There are vengeful ghouls, demented witches and cannibalistic serial killers aplenty in the reel and real world out there. The forests and bars seem to be practically teeming with creatures and creations out to harm you in the most gorily gruesome ways possible. So then common sense would dictate you stay home. Fortify your castle against all malign influences and chill with a cosmopolitan and Carrie till kingdom come.
However, that is not to be no? How many times have we seen characters run and run from evil beings, barricade themselves at home or distinctly sinister cabins in the woods only to realise to their horror (and our unbridled delight) that they have locked themselves with the horrid creature? What about houses with supernatural squatters? The kind that makes one’s stay an existential nightmare? There are houses that are just nasty by themselves and others that have supernatural visitors with unfinished business.
Little house of horrors
With Haunted Mansion, a needless reboot of the 20-year-old Eddie Murphy starrer, which was an adaptation of theme park, (sounds like the house Jack built) sputtering on a screen near you, let us take a look what happens when our safe spaces turn against us. An old, mansion/castle with a history of violent death and unhappy spirits wandering about the musty, dusty, fusty corridors is as old as time itself. Remember Hamlet encountering his father’s ghost on the ramparts of Elsinore castle? Shakespeare was not above haunted mansions and gloomy ghosts murmuring about murders most foul.
Shirley Jackson’s frankly terrifying The Haunting of Hill House (1959), long considered one of the best literary ghost stories, was adapted twice into film, The Haunting (1963, 1999) and once for a streaming series, The Haunting of Hill House (2018). The gothic novel speaks of a paranormal investigator renting Hill House to study supernatural phenomena. Two very different women, Eleanor and Theodora, accept the investigator’s invitation. Luke Sanderson, the owner of Hill House completes the party.
The ‘63 film directed by Robert Wise was fairly close to the book and succeeded in spooking one and all including Martin Scorsese, who has given it the top spot of scariest movie of all time. The 1999 version, starring Liam Neeson, Catherine Zeta-Jones, Owen Wilson, and directed by Jan de Bont, incidentally was quite dreadful.
Lost in space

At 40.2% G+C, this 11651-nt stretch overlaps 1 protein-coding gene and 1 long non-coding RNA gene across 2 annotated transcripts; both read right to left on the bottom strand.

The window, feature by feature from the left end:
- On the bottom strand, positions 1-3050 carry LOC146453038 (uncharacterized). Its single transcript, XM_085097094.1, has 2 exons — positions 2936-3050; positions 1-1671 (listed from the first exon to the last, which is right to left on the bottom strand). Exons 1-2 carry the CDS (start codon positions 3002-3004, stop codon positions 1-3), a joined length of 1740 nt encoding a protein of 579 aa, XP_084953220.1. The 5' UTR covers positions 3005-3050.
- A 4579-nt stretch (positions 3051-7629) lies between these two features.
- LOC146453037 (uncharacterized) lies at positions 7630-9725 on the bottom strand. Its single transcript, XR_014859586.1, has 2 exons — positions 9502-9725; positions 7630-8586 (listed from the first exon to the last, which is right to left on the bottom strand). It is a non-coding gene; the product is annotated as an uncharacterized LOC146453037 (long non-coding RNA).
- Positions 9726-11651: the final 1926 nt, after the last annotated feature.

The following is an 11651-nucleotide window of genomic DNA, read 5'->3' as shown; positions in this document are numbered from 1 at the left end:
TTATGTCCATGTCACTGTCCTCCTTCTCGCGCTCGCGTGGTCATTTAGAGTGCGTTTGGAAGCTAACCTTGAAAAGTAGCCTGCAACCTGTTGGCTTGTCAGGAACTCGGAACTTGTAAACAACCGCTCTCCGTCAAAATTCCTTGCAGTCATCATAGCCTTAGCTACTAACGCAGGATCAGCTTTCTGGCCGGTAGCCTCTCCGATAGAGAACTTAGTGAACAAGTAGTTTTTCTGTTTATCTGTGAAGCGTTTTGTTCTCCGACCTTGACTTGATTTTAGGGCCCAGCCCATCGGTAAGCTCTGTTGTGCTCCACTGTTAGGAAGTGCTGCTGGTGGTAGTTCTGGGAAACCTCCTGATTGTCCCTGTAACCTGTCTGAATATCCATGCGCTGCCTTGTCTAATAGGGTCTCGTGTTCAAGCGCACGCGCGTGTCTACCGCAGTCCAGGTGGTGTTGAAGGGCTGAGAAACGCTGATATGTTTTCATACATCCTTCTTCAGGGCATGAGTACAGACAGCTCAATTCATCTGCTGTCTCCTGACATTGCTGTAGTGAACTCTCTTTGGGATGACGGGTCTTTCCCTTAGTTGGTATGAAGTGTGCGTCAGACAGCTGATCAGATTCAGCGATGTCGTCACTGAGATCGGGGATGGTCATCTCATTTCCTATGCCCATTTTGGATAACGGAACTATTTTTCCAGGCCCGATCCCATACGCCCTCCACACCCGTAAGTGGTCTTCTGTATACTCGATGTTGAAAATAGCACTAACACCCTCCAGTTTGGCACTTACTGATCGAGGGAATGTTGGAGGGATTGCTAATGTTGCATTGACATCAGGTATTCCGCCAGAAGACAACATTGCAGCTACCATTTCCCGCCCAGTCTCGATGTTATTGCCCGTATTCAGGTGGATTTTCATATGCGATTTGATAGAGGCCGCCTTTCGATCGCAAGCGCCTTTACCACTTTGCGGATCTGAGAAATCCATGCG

Ghosts seem to be like cats attached to a space rather than people and houses seem to inherit the bad karma of wicked deeds and pass it on to the next occupants. It would be nice if it worked the other way too, with good luck, health and wealth being transferred through brick and mortar.
The Amityville Horror (1979) was based on Jay Anson’s eponymous 1977 novel detailing the experiences of a family that moves into a house where mass murders took place and being terrorized by malignant spirits. The book has spawned a never-ending series of films, 29 at last count.
Steven Spielberg showed one does not need a derelict mansion to rustle up scares with Poltergeist (1982) while Tim Burton tells the haunted house story from the ghost’s perspective in the horror comedy, Beetlejuice (1988). The Conjuring universe and Paranormal Activity movies also have evil spirits hanging about homes and terrorising the good folk within.
Us and them
Jordan Peale’s Get Out was confined to a home with bigots rather than malevolent spirits doing the hell raising. Peele’s Us in 2019 used devilish doppelgangers to tell a cutting tale. Even The Blair Witch Project (1999), which kicked off the found footage genre, ends in a cottage with no chance of escape for poor, haunted Heather. One must not let Crimson Peak (2015) Guillermo del Toro’s gorgeous take on the gothic, slip between cracks. Starring Mia Wasikowska and Tom Hiddleston, the movie is a visual tour de force.
Feeling at home
All horror need not be in a house, it could be in a hotel like the Overlook Hotel in Stanley Kubrick’s The Shining (1980), in space with Alien (1979) and Event Horizon (1997) being prime examples. What is Ridley Scott’s Alien but a haunted house in space with the awful face huggers and chest exploders prowling the clanking corridors of the abandoned space ship?
Ghost Ship (2002), by Steve Beck, who also directed Thirteen Ghosts (2001) about a mansion with 12 furious ghosts trapped in it, uses a ship to stand in for a haunted house. Incidentally, the film has the most effective opening sequence.
In Indian films
In India too, the haunted house is a favoured option for filmmakers. The venerable Ramsay Brothers had haunted havelis galore in their films. Earlier this year, we had the Malayalam film,Neelavelicham, Aashiq Abu’s perhaps too-faithful tribute to the iconic Bhargavi Nilayam (1964). Based on a Vaikom Muhammad Basheer’s short story, ‘Neelavelicham’, the film talked about a writer (a dashing Madhu) who forms a bond with Bhargavi (Vijaya Nirmala) who dies under mysterious circumstances. The film was a smash hit and is so entrenched in the collective unconscious so as to contribute the term bhargavi nilayam to mean an abandoned, spooky house.
There is something compact about horror within four walls, where one logically assumes one is safe. The subversion of that expectation is what creates that frisson of terror. In practical terms, a single location makes for cheap thrills in more ways than one. Throw in some winding corridors and flickering lights and you are set for an electrifying time at the movies.